Enhanced recovery, both physically and mentally. Your mind functions better as a result. You learn more effectively. You find that your focus or concentration is increased. Your hormones are balanced which leads to other benefits like fat loss, muscle growth, and improved physical performance, including reducing the likelihood of injury. You’re also less prone to anxiety. In fact, your overall mood will improve.
“Holy crap! That sounds awesome! What gives you all of that? How much money do I have to hand over?”
Assuming you already have a place to lie down, you don’t have to pay anything financially! Lie down, close your eyes, and sleep.
Life is better when you sleep better.
Sports Psychology group Mind of the Athlete recommends 8.5 hours of sleep per night for athletes competing. Bear in mind that these athletes are engaging in strenuous activity, so you may not need as much sleep. Sometimes, real life doesn’t allow you as much time to sleep. Christopher Sommer, former US Gymnastics National Team coach, recommends a minimum of 7 hours of sleep per night.
Quantity of sleep is important, but it’s only part of the equation that you have to consider in healthy sleep. The other part of the equation is quality of sleep, also referred to by some people as sleep hygiene.
Let’s start with things to avoid:
- Eating close to sleep or napping.
- Consuming lots of/any caffeine (this really depends based on the person. You may not feel wired but it still affects your sleep quality)
- Alcohol or other drugs: While alcohol might make you feel sleepy, the quality of sleep actually isn’t that great.
- High temperatures: It’s harder to fall asleep when it’s hot! Have you ever fallen asleep while sweating? How much harder is that?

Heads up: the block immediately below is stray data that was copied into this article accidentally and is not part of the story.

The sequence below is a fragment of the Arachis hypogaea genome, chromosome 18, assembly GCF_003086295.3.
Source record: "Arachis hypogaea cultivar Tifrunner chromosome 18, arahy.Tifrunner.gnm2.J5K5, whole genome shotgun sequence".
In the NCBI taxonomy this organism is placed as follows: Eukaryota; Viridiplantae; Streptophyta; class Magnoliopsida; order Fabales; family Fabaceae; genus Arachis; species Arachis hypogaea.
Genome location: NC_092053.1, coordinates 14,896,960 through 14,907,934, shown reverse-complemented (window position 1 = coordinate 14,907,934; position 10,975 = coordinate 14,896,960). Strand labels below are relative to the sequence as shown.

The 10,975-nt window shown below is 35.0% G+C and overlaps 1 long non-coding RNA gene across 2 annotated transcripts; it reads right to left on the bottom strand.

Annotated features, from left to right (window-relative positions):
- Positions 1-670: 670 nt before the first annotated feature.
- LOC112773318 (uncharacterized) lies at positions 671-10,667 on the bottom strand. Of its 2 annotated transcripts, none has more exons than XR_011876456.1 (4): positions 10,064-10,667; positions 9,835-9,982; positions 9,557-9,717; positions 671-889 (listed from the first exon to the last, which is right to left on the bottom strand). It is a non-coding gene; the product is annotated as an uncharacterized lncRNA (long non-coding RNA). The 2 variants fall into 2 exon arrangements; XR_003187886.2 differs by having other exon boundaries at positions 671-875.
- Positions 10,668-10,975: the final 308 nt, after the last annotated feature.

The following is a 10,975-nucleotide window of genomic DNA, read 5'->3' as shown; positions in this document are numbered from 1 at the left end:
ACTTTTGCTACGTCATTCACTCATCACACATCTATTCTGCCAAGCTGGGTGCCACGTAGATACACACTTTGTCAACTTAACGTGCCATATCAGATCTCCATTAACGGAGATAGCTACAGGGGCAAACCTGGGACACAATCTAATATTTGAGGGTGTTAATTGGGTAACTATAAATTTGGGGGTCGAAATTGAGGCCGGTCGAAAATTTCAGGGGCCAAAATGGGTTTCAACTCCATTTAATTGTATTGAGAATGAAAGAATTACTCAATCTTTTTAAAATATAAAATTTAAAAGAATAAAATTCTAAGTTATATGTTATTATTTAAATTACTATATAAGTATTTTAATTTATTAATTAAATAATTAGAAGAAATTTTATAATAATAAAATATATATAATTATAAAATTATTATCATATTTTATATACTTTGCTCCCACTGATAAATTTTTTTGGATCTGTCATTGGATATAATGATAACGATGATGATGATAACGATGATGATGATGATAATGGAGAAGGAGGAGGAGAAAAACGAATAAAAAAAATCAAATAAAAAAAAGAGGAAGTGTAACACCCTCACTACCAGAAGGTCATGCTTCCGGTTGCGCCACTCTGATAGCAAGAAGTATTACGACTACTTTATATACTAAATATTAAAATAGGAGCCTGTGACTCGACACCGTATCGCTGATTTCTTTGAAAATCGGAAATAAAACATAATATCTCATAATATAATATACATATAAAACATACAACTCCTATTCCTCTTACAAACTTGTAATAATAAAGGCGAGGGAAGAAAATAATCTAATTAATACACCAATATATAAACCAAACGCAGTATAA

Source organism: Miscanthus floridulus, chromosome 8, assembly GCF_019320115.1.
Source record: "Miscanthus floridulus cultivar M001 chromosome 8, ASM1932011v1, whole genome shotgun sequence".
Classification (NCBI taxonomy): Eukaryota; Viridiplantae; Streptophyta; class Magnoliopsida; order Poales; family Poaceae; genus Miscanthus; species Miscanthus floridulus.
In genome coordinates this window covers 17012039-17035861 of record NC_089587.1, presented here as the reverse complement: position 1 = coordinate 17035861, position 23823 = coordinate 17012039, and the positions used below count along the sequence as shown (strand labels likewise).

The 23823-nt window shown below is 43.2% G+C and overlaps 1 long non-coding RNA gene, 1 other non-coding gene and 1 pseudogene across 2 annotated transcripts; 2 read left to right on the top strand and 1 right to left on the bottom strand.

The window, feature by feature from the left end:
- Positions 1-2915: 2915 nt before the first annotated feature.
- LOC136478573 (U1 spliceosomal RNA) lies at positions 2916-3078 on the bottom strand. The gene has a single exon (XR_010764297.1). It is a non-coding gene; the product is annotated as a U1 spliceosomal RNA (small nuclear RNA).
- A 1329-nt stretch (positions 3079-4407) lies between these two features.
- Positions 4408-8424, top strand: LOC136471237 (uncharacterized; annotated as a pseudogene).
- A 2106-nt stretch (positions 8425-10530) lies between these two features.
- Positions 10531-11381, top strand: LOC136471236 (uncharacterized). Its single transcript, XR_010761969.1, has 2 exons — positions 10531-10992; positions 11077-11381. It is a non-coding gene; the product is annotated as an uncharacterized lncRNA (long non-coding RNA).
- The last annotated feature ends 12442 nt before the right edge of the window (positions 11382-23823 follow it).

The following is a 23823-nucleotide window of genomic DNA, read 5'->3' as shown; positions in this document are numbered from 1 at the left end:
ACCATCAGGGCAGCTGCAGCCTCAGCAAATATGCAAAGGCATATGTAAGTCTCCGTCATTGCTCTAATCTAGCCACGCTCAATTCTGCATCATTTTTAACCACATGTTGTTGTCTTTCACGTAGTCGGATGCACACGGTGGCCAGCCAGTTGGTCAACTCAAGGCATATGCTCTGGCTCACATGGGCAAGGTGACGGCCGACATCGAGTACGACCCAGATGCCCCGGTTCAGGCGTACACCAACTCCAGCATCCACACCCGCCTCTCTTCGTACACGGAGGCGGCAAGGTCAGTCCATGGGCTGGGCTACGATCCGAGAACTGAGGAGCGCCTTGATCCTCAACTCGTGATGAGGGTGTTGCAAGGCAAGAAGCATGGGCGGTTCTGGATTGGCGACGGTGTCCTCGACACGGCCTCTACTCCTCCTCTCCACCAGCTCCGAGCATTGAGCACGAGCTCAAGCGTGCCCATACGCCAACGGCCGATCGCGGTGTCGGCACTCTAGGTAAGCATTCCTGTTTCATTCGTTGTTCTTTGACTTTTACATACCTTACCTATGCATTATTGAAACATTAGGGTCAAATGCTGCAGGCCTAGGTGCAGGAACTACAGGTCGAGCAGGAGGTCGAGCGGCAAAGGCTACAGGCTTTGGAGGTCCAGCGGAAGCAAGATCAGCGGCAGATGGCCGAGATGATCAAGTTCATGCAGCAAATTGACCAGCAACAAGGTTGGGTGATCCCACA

- Exercising right before sleep (if you work out in the evenings, try to do it so that you have 2-3 hours of downtime before you sleep).
- Staring at light screens (especially blue light from laptops and phones). The body is supposed to react to light by staying awake. Because of this, it’s harder to sleep well while staring at light (especially the blue light from screens) due to preventing melatonin production.
Here are things you can do to ensure better sleep:
- Sleep consistently at around the same time every day. You’ll find that doing so will make you feel much better. A sports psychologist once told me, “If you have consistent sleep for 72 hours (3 days), you will feel much better.” He also proceeded to explain that the reason people feel terrible on Monday is because of inconsistent sleeping patterns over the weekend. They finally feel better around Thursday and Friday because they’ll have had 72 hours’ worth of consistent sleep at that point.
- Keeping the room you sleep in as dark as possible (in fact, consider using a sleep mask).
- Keep temperature somewhat cool. 68-72 degrees seems to be the sweet spot for some but that’s personally too cold for me since I’m used to hot, tropical weather.
- Have a pre-bedtime routine every night that helps you wind down before bed. This could include brushing your teeth, putting on comfortable clothes (or taking them off if you sleep naked), or reading yourself a fiction novel before bed (fiction is recommended as opposed to nonfiction because nonfiction tends to keep your mind stimulated to a higher extent).
Make quality and quantity of sleep a priority! If you do, you’ll find that it’ll positively affect other parts of your life.
On the other hand, if you notice the following symptoms in your life, it may be due to some sleep deprivation:
- Weight gain
- Worsened moods
- Increased anxiety or depression
- Inability to focus or concentrate
- Decreased motor control
These symptoms are based on a study done on athletes.
Best of luck! You’ll find that your overall sense of well-being will improve immensely along with other positive effects!
This app takes the blue light out of your screens after the sun sets. This is what I use for my laptop.
Twilight (for android)
This is another app that takes the blue light out of your screen. It’s got more adjustments than flux which I like. With some searching, I’m sure you can find similar apps for iPhones. If not, just use f.lux.
Sleep (also an android app)
I use this to track the quality of my sleep at night! The more deep sleep you get, the better.
For more extensive information about sleep, feel free to check out Tuck Sleep Foundation: at https://www.tuck.com/sleep-meditation/
Samuel Jackson Narrates “Go to F*** to Sleep” [Note: Not suitable for work. Wear headphones]
Sorry. Couldn’t resist. This cracks me up every time. Enjoy all 5:32 of it. I even linked the HD version for better sound quality. You’re welcome.